UPDATE: The Arizona Republic fails to note that much of the money for these billboards was raised by the Phoenix Atheists Meetup Group.

Here are the specific billboard locations:
The five new billboard locations are confirmed and approved by CBS Outdoor. They are on surface streets all within 1 to 3 miles of central Phoenix. Billboards are numbered and say CBS on them.

#2501 Start Date: August 29
Cross Streets: 19th Ave & Fillmore. Located just west of the State Capital area on 19th Ave. Best viewing occurs while traveling northbound on 19th Ave just prior to Fillmore. The sign is on the west side of 19th Ave. This location is within a few blocks of the Capital Complex.

#2701 Start Date: August 29
Cross Streets: Van Buren & 15th Ave. Located just north east of the State Capital area on Van Buren. Best viewing occurs while traveling eastbound on Van Buren just prior to 15th Ave. The sign is on the south side of Van Buren and is located within a few blocks of the State Capital complex.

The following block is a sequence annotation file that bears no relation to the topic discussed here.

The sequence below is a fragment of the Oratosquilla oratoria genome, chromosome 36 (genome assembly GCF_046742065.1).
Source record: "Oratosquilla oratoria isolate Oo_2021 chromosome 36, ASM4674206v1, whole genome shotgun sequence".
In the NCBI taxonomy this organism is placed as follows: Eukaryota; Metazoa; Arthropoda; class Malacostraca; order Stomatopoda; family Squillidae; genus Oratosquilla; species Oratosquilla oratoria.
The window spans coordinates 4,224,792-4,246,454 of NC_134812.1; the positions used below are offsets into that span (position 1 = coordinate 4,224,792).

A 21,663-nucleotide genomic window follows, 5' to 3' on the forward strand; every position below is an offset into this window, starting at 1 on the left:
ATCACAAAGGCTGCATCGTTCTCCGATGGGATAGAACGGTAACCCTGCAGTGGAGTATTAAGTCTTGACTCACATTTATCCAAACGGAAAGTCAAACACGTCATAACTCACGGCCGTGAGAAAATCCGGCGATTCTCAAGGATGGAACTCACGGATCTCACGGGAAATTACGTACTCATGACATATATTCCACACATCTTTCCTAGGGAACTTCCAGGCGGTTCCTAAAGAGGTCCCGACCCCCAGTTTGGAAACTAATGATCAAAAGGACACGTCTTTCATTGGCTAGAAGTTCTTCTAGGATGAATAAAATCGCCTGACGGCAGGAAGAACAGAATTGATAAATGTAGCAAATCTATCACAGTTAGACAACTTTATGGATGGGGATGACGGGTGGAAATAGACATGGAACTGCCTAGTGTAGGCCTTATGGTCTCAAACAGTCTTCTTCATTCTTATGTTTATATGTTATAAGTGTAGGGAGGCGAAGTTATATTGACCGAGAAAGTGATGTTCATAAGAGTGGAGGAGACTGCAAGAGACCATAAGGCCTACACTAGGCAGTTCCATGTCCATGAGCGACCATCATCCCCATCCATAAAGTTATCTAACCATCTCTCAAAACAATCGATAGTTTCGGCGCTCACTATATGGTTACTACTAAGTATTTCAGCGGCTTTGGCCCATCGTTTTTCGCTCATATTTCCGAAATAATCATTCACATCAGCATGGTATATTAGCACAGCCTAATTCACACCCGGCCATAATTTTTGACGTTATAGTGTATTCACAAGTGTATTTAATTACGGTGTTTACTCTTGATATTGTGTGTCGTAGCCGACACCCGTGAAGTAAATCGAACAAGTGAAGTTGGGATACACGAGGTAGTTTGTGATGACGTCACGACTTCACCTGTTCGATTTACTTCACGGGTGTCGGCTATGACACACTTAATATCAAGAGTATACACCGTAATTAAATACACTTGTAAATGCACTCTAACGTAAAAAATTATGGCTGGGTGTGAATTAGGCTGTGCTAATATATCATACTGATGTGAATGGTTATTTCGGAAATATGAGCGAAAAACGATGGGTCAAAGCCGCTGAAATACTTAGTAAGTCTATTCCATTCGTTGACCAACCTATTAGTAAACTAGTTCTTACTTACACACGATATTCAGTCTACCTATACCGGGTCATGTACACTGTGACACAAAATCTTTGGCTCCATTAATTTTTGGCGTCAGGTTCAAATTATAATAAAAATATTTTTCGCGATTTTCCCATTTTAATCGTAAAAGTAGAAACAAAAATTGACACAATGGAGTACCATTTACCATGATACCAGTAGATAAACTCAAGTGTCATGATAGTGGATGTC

#2821 Start Date: August 29
Cross Streets: Indian School & 23rd St. Best viewing occurs while traveling westbound on Indian School Rd just after 23rd St. The sign is on the south side of Indian School Rd.

#2911 Start Date: August 29
Cross streets: McDowell & 14th St. Located just northwest of the downtown area on McDowell Rd. Best viewing occurs while traveling eastbound on McDowell just after 14th St. The sign is on the north side of McDowell. The Banner Good Samaritan Medical Center is within a few blocks.

#2945 Start Date: August 29
Cross Streets: McDowell & 3rd St. Best viewing occurs while traveling westbound on McDowell. The sign is on the southwest corner of McDowell and 3rd St.
UPDATE: I was interviewed today by Brian Webb of KNXV-TV ABC 15 News and by Melissa Gonzalo of KPNX NBC 12 News about the billboards, as a local member of FFRF and the Phoenix Atheists Meetup Group. Their stories should air tonight, at 5 or 6 p.m. on 15 and at 6 p.m. on 12. The NBC story should appear on their website after it airs, and both suspected that the stories would air again with footage of the actual billboards on Friday.